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My question is not why they call their father Atticus as much as why he lets them do this, and what this says about their characters.

Where I come from--and, I think, in 1930s Alabama--it is not common to let kids call their parents by their first names. Usually the parents stop this from happening, and Atticus presumably made a decision not to stop them. Why did he make this decision, and what does this say about his character?

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    @Catija I'm not saying he shouldn't I'm just saying that it's weird, and people who do let their kids do that have a good reason. I know many people who tried to call their parents by their first names, but their parents didn't let them. – CHEESE Feb 1 '17 at 18:08
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    Scout, as far as I remember, defied a lot of social norms - she was an independent young girl who really set out to explore. She was willing to speak up, she was intelligent and smart, things that are different. Atticus was also pretty different - he showed that race and prejudice were wrong, and in terms of his parenting style, he let Scout and Jem be very free. It's how they learned to climb trees. I don't think there's any explicitly specific mentioned reason - it just ties in to the books story of letting Scout have freedom and exploring the downs and ups of the world. – Zizouz212 Feb 1 '17 at 18:08
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    @Catija For Jem and Scout, this isn't a phase. – CHEESE Feb 1 '17 at 18:12
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    @Catija Well, I don't know where you're from but I guess most of the world doesn't think the way you do. Anyways, I suppose we should keep the discussion to literature. – Buffer Over Read Feb 1 '17 at 18:14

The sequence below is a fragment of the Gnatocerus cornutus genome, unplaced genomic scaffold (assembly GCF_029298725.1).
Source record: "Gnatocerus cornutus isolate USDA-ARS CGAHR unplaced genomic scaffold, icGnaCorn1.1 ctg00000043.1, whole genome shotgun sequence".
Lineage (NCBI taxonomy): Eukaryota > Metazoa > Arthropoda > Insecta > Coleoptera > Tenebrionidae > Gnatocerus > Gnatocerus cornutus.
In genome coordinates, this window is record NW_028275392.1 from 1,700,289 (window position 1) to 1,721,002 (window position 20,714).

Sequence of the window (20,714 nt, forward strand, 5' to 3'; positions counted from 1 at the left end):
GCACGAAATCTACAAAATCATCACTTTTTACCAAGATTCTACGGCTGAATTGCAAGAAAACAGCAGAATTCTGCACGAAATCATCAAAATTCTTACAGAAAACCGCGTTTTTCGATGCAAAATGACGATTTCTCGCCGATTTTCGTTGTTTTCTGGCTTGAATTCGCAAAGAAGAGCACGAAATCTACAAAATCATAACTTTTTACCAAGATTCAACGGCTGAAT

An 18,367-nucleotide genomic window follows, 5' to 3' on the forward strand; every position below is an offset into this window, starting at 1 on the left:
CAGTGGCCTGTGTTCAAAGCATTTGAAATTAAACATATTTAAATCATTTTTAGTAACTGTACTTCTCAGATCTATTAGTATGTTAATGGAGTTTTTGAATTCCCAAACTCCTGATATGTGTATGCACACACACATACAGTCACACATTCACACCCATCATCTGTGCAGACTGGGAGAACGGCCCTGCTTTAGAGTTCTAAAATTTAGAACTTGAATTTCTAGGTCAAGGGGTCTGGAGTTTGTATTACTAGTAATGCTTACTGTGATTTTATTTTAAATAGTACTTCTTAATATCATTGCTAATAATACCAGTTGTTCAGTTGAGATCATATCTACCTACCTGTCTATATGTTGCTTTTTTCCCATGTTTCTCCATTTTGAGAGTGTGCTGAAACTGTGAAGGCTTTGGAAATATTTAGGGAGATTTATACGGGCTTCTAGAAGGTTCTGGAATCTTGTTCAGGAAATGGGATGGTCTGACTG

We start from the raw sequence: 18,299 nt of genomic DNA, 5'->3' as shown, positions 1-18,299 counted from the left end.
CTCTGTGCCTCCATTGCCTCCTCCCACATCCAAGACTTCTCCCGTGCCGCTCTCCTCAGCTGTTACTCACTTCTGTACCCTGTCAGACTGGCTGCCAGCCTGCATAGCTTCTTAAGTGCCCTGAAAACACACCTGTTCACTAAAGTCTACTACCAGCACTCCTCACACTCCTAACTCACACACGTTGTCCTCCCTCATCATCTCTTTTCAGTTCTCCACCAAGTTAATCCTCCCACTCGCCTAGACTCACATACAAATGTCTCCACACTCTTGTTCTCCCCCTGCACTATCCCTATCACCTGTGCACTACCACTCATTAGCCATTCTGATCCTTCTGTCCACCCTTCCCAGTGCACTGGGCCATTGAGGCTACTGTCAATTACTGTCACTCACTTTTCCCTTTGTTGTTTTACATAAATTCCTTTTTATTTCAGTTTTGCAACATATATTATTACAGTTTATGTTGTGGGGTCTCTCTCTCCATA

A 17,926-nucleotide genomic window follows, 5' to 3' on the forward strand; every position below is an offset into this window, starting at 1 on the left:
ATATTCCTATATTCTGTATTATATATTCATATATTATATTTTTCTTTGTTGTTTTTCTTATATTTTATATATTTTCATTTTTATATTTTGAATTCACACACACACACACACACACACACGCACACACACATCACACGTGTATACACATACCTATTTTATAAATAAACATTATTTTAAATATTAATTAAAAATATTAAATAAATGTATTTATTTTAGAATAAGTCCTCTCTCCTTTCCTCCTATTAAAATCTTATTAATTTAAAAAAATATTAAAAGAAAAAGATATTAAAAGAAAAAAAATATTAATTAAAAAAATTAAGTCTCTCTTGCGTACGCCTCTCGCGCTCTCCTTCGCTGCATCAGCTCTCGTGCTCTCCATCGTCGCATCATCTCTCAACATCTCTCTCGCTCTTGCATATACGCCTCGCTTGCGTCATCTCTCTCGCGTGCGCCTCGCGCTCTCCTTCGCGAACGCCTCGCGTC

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    I think this is a good question and not overly broad. In American culture, using a first name means that you see the person as an equal, and children and parents are not supposed to be equal. Therefore, the child is being disrespectful by putting him/herself on equal footing to the parent. So the question is, why did Atticus allow his very minor children to address him as if they were his equals? It does indeed say something about his character (and parenting style). @TheBitByte – Lauren-Reinstate-Monica-Ipsum Feb 1 '17 at 19:12
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Lee does this to paint the whole Finch family as unconventional, reflecting upon the abnormal characters of Atticus, Jem, and Scout. In southern Alabama during the 1930's, society isn't very progressive, shown by the townspeople's negative attitudes towards African Americans. Similarly, in this setting, society expects children to address their parents with respect.

It is within this society that the dynamic character of Atticus Finch is developed. In contrast to the other townspeople, Atticus is highly educated and progressive, defending the rights of the unrepresented. He wants his children to grow up with a forward-thinking mindset, just like him, questioning the world's opinions through rational thought and reason. Thus, one step towards doing this is to address their father as equal, showcasing Atticus's belief that all men are equal, regardless of age, gender, or race. For the exact reason of highlighting the unorthodoxy of the family, Jem and Scout call their father Atticus.

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